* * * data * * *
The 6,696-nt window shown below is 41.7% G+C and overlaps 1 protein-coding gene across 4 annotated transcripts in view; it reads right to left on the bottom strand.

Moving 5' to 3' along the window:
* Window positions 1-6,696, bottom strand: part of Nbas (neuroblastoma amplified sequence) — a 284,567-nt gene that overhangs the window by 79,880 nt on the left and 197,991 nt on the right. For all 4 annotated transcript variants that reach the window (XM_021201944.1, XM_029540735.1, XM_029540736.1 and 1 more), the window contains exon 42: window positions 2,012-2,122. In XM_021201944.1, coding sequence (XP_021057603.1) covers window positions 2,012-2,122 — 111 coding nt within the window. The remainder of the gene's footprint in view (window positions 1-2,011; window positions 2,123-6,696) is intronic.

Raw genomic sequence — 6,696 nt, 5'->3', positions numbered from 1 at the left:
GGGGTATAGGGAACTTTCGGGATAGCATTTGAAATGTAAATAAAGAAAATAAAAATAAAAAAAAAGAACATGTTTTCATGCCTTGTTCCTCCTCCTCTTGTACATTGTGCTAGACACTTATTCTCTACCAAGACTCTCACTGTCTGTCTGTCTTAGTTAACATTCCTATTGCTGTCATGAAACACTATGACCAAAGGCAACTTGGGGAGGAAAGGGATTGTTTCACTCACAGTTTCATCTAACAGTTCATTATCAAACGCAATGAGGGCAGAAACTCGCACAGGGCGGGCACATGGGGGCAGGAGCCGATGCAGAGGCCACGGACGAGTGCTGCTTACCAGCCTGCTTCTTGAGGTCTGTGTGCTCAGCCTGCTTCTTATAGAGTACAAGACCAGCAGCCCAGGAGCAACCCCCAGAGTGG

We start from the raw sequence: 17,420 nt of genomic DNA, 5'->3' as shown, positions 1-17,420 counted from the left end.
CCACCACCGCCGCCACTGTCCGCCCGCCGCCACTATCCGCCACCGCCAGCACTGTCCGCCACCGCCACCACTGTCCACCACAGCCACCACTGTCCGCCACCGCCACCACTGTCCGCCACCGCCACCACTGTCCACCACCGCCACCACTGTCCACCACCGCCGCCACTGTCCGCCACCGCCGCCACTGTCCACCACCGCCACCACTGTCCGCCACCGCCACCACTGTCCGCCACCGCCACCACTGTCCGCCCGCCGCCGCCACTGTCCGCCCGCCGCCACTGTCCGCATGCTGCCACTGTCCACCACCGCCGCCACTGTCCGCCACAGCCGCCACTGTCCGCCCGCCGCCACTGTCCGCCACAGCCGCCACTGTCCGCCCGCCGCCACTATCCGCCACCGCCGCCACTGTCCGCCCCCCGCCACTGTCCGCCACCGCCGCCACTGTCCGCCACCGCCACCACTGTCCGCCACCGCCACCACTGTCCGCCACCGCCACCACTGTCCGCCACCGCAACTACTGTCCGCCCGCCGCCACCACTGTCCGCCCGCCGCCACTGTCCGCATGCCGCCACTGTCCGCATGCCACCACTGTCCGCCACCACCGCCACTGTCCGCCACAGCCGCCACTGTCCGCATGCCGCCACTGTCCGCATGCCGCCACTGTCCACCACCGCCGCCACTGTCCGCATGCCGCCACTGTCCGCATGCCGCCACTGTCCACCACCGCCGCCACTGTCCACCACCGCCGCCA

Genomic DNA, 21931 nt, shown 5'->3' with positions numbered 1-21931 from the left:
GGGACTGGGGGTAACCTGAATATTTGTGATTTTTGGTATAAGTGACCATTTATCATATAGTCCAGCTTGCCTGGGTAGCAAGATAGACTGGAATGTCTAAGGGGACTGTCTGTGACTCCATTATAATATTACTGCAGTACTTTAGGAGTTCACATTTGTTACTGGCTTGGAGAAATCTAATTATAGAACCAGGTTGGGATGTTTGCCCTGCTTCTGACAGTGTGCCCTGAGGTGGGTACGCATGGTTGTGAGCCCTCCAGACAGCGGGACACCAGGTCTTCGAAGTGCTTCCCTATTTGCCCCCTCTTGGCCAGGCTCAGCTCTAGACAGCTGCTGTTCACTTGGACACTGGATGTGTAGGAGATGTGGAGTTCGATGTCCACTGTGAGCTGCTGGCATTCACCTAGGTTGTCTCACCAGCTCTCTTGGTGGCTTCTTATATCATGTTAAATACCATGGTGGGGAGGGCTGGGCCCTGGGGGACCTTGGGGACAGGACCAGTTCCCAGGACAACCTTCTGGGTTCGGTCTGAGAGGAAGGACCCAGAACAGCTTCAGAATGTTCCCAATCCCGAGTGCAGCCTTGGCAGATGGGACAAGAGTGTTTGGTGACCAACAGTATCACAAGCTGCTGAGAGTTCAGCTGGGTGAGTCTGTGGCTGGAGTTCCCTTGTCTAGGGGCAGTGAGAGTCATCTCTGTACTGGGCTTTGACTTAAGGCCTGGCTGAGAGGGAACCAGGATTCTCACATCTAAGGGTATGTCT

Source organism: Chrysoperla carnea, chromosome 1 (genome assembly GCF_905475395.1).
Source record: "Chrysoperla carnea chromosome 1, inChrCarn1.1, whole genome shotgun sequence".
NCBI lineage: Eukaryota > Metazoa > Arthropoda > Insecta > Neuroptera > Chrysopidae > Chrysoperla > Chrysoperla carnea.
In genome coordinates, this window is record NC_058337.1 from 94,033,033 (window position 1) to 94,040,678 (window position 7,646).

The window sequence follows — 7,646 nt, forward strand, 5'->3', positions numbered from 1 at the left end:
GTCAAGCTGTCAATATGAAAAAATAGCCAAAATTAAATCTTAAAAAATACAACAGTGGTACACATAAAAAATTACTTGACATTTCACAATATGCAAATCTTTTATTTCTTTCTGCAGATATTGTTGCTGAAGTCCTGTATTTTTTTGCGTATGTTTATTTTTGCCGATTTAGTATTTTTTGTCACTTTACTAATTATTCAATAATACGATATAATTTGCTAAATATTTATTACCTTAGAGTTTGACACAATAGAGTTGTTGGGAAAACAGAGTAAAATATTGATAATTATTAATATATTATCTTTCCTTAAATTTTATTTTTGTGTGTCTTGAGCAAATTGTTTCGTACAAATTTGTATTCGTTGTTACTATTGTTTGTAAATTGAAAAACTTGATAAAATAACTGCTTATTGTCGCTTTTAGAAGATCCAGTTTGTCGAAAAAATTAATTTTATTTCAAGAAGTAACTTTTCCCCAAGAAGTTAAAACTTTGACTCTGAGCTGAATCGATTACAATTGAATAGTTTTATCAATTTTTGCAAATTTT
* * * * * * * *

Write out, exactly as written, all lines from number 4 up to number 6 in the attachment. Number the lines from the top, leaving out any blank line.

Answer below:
Raw genomic sequence — 6,696 nt, 5'->3', positions numbered from 1 at the left:
GGGGTATAGGGAACTTTCGGGATAGCATTTGAAATGTAAATAAAGAAAATAAAAATAAAAAAAAAGAACATGTTTTCATGCCTTGTTCCTCCTCCTCTTGTACATTGTGCTAGACACTTATTCTCTACCAAGACTCTCACTGTCTGTCTGTCTTAGTTAACATTCCTATTGCTGTCATGAAACACTATGACCAAAGGCAACTTGGGGAGGAAAGGGATTGTTTCACTCACAGTTTCATCTAACAGTTCATTATCAAACGCAATGAGGGCAGAAACTCGCACAGGGCGGGCACATGGGGGCAGGAGCCGATGCAGAGGCCACGGACGAGTGCTGCTTACCAGCCTGCTTCTTGAGGTCTGTGTGCTCAGCCTGCTTCTTATAGAGTACAAGACCAGCAGCCCAGGAGCAACCCCCAGAGTGG

We start from the raw sequence: 17,420 nt of genomic DNA, 5'->3' as shown, positions 1-17,420 counted from the left end.